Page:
|“is the tide gonna reach my chair?”|
Living on the edge of the sweet blue ocean, watching the tide and listening to Zac Brown music – it just doesn’t get any better.
Lawrie and I have had boats of various forms most of our lives: rowboats, speed boats, work boats, and even some beautiful big cruising boats.
We know about tides and tide tables; that’s the handy-dandy information that tells you when the sea level is due to rise to high tide and six hours later when it will recede to low tide. In, out, higher, lower; every six hours, every day of every year, into infinity.
|Lawrie on our Sealander in BC|
So imagine our surprise when we first discovered that the tides on Isla Mujeres are minimal. It’s one of the quirks of living closer to the equator where tide-change is almost non-existent.
In the Vancouver area we frequently experienced dramatic tidal differences of ten, or twelve, or fifteen feet (5 meters) between the high tide and low tide. Here on Isla, if I look at the tide tables the difference between high tide and low tide is just a few inches.
In the tropics wharves and docks are stationary, fixed to their pilings. In Vancouver all the wharves and docks have various mechanisms that allow the floating platforms to rise higher or drop down depending on the tides.
|BC the ramp at mid-tide. It gets very steep!|
Ramps for accessing the docks on some days can be very steep, slippery affairs necessitating a firm grip on the handrails to prevent you from sliding down and landing in an ungainly heap on the dock.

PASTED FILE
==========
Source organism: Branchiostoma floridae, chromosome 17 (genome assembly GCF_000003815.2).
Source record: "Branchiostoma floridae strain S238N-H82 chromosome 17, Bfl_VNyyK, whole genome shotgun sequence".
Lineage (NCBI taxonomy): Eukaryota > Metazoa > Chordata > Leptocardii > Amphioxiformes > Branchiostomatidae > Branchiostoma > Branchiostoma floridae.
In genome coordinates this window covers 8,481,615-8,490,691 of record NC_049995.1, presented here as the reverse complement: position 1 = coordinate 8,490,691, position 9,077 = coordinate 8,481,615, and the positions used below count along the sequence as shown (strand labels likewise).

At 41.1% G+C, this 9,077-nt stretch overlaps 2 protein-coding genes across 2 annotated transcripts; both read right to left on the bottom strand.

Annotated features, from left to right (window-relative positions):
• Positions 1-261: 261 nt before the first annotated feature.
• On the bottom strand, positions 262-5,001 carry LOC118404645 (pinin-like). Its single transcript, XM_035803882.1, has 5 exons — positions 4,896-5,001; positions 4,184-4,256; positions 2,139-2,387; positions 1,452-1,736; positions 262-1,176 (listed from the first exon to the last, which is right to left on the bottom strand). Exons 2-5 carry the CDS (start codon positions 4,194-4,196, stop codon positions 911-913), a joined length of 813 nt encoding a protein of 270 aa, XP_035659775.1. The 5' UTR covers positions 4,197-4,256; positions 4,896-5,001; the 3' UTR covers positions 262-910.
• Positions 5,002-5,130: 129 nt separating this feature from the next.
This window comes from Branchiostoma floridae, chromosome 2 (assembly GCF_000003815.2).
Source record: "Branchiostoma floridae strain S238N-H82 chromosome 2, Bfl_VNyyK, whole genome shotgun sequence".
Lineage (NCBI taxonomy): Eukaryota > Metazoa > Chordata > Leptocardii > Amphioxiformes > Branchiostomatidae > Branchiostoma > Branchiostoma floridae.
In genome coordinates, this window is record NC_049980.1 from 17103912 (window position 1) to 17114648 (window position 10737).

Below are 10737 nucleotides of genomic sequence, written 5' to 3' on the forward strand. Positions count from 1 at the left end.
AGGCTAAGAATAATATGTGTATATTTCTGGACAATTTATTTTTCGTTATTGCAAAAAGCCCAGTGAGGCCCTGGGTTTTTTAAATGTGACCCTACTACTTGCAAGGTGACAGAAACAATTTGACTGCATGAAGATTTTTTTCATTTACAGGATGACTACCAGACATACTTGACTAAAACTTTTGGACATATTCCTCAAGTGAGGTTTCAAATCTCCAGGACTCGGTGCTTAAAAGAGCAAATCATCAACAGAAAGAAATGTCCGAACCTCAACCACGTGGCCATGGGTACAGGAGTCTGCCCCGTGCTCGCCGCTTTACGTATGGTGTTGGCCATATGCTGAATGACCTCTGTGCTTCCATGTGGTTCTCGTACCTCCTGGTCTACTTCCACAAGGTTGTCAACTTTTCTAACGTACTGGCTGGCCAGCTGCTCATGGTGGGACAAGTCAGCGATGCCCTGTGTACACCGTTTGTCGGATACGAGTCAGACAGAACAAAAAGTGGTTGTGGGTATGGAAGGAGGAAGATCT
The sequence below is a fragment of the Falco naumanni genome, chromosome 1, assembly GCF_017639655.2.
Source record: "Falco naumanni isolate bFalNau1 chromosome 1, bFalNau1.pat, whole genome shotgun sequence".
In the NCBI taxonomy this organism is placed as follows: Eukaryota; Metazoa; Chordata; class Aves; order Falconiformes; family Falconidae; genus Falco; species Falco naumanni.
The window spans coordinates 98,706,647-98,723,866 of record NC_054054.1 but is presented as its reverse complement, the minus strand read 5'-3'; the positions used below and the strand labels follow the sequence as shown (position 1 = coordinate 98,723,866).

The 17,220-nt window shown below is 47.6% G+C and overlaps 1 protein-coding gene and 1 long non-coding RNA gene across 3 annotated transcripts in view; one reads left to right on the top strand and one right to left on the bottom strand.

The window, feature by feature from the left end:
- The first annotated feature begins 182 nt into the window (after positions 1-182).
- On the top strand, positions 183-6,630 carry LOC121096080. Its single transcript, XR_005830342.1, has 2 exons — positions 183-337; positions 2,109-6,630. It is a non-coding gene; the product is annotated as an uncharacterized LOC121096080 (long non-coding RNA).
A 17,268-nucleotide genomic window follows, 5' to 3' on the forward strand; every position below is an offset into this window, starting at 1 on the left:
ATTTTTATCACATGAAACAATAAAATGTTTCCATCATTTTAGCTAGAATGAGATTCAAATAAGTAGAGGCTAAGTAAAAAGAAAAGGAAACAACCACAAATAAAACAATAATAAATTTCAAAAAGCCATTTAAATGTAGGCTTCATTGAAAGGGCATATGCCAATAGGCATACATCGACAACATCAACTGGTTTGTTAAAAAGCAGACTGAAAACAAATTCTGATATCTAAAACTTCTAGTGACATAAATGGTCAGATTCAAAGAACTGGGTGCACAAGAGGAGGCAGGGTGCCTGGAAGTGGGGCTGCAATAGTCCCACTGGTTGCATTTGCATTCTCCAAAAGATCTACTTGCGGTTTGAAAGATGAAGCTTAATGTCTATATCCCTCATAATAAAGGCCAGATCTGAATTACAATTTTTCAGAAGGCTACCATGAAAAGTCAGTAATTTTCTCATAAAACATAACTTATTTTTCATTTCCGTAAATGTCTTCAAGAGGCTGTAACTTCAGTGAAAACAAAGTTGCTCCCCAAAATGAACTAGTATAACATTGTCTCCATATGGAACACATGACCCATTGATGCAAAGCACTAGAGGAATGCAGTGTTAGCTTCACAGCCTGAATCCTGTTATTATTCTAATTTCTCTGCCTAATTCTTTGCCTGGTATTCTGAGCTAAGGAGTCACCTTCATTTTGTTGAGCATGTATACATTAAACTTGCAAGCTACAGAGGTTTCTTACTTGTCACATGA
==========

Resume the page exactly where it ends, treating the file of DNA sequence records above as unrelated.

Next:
Here on Isla, things are level. If there happens to be a slightly higher tide due to a storm surge, well your feet get wet. Too bad, but at least you won’t slip and spill your beer.
|Passenger boats loading for Isla|
In areas of big tidal swings the loading and unloading of cargo takes on new dimensions. Heavy crates are lugged up the steep ramps. The cargo going down the ramps has to be controlled otherwise it could slide and tumble, scattering across the docks when it thumps onto the floating dock. In coastal British Columbia ambulance stretchers take a lot of careful maneuvering to ensure the patient stays on the stretcher and is not deposited in the ocean for an unscheduled swim. On an icy winter night, with a big tide differential, this can be an exciting adventure. We know. We were volunteer ambulance attendants for several years on a similarly-sized Canadian island, Bowen Island.
Here in the tropics the ambulance attendants are able to wheel the stretchers directly to the boarding ramp, and hoist the patient across the railings of the boat and into the cabin. For commercial cargo and tourists’ suitcases the Isla Mujeres bicycle porters “Maleteros” gather dockside, load up the cargo, and then pedal off to their destinations.
|British Columbia – skipper made a mistake|
A few years ago when we still lived in Vancouver we saw the dramatic results of a commercial fisherman who either hadn’t paid attention to the changing tides, or he fell asleep after an exhausting night of working the nets. His boat was well and truly jammed up on sharp rocks, awaiting the next high tide. Embarrassingly for him, the next really high tide, high enough to free the boat was not for another eighteen hours.
|Isla Mujeres – Capt. Nephi sinking.|
In the meantime, when boats are run aground here on Isla Mujeres, it is usually for emergencies, or to make repairs. Two years ago the skipper of the Capt. Nephi had to ground his boat on the west side of the island. He was taking on water at sea. The navy cruiser rescued the crew and boat, pulling it to safety and leaving it in shallow waters. It was a dramatic end to his day, but not nearly as dramatic as the skipper who tried to steer his boat over the rocks in British Columbia.
|Beautiful water of Isla Mujeres|
So this whole musing on tides, and water, and boats started because Lawrie has been looking for a small boat, one we could use to poke around in paradise.
Lynda and Lawrie